In the long-running Ken Castner v. City of Homer case, the Homer City Council on Monday approved a $42,500 settlement with Castner and his attorney. The council met in executive session to consider a settlement offer from Castner’s attorney, Stephan Williams. Castner said he will receive $100 in the settlement, with the rest going to Williams for attorney and other fees.
“There was no benefit for either side not to settle,” Castner said. “This was a fair-and-square deal which relieved us both from litigation.”
Castner, a condominium owner, challenged in Superior Court the method by which the city assessed condominium owners in the Natural Gas Homer Special Assessment District. The city tried to assess condo owners by tax parcel. Castner argued that under state condominium law, condos should be assessed according to the owner’s share in a condominium association. In January 2014, Kenai Superior Court Judge Charles Huguelet ruled in Castner’s favor, writing that “the city’s assessment with respect to condominium owners is arbitrary and unreasonable.”
However, the city tried to argue that Huguelet’s decision applied only to Castner’s condo, and not all condo owners. Castner filed a motion asking the city to show why it should not be held in contempt of court for failing to comply with Huguelet’s 2014 order. Castner pleaded his case pro se, or acting as his own attorney, and hired Williams when he filed the motion regarding contempt of court.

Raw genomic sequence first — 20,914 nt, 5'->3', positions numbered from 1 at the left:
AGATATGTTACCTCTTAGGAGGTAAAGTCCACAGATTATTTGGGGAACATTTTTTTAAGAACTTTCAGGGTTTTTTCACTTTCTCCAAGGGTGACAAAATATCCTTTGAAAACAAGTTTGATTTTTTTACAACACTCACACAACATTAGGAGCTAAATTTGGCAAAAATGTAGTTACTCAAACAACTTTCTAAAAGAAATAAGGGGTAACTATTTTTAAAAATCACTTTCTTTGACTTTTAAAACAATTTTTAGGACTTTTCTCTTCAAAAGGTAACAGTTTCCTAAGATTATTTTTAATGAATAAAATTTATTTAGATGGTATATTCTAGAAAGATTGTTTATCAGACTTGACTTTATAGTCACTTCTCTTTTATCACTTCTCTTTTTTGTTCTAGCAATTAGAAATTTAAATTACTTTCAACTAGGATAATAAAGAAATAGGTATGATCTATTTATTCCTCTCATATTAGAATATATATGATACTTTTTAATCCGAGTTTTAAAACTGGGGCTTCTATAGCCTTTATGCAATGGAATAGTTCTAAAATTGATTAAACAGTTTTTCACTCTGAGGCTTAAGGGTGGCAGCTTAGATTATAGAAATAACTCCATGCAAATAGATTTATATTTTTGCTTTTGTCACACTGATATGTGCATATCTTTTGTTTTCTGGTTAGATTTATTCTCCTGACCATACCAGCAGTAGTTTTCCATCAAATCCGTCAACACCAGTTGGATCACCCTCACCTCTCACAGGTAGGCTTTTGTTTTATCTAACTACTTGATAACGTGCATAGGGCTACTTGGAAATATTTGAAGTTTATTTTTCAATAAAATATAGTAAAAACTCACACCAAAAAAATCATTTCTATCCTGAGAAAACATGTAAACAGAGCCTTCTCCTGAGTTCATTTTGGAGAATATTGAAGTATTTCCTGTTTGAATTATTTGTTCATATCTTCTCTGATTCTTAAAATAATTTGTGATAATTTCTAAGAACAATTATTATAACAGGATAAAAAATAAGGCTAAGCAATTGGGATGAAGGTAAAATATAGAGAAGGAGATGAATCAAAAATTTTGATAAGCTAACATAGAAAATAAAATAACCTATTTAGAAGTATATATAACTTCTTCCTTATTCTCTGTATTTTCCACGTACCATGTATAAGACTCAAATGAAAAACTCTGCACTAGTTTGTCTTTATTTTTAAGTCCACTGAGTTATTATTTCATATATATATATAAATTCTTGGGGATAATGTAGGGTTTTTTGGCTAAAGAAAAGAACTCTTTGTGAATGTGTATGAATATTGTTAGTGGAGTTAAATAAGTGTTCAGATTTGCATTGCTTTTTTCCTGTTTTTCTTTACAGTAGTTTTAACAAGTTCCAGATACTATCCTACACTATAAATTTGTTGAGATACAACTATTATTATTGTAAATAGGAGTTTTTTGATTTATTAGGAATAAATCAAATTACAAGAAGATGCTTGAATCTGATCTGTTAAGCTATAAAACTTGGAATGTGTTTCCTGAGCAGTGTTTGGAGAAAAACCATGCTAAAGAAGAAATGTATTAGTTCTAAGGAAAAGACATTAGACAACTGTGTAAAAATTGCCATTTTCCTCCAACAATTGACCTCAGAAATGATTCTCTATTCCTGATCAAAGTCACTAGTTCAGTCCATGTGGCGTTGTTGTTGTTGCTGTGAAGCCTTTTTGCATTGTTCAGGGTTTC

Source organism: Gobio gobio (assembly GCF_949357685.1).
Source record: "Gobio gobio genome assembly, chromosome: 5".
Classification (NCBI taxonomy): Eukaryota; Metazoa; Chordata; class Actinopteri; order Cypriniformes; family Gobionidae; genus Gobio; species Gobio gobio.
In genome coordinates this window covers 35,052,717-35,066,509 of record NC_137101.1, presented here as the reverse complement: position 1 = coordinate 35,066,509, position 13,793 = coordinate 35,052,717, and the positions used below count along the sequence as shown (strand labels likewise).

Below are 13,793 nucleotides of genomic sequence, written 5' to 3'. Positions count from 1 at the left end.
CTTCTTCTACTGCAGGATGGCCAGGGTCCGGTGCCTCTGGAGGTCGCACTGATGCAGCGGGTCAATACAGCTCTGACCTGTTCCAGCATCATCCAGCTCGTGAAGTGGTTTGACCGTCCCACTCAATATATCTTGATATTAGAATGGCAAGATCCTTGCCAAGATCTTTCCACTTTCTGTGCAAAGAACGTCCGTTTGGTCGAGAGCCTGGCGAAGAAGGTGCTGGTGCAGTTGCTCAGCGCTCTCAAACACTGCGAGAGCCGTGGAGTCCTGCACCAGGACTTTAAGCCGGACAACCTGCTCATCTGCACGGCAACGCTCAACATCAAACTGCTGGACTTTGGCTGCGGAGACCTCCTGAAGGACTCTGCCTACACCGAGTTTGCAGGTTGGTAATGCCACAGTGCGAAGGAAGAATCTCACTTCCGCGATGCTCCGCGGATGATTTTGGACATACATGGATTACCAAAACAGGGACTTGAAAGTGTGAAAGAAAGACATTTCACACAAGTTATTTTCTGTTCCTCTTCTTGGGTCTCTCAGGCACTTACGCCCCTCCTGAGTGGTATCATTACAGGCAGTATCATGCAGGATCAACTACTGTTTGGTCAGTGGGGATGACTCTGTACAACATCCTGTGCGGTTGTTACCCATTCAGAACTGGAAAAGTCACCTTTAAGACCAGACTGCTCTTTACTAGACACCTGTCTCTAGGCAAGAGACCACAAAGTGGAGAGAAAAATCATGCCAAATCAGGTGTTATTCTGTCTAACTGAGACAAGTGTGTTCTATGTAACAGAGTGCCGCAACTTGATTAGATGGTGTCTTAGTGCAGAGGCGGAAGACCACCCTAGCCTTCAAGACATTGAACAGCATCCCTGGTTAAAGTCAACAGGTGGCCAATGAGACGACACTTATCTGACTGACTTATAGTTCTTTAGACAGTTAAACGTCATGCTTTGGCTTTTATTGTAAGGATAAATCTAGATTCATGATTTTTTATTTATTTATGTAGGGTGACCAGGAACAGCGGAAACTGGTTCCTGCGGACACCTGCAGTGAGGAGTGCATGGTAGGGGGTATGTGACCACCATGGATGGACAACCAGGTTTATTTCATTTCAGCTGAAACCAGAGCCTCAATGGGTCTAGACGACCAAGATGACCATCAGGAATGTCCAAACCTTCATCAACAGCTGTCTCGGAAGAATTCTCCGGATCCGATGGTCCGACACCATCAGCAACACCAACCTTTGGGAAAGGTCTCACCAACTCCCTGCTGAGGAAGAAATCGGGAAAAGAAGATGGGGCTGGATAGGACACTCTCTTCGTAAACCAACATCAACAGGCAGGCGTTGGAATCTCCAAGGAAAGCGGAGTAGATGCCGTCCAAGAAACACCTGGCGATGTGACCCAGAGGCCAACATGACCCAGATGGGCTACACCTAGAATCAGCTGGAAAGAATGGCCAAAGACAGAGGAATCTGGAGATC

Last April, Huguelet delivered a harsh rebuke to the city, ordering it to comply with his order “and immediately cease using the method for imposing special assessments on condominium unit owners that was ruled unlawful by the order.”
The city then sought judicial review by the Alaska Supreme Court, but on May 21 the court issued a one-word response: denied. With that avenue cut off, the city then complied, and entered negotiations with Castner on a settlement.
The settlement still has to be approved by Huguelet. The agreement with Castner and the city is a stipulation to the court that both parties are satisfied.
The motion to meet in executive session had not been listed on the regular agenda. Citing an emergency to consider the settlement before Williams left the state, the council agreed to add the motion to the agenda, passed the motion and met in secrecy. Alaska law allows governmental bodies to meet in executive session regarding matters of attorney-client privilege and which might affect the finances of the city.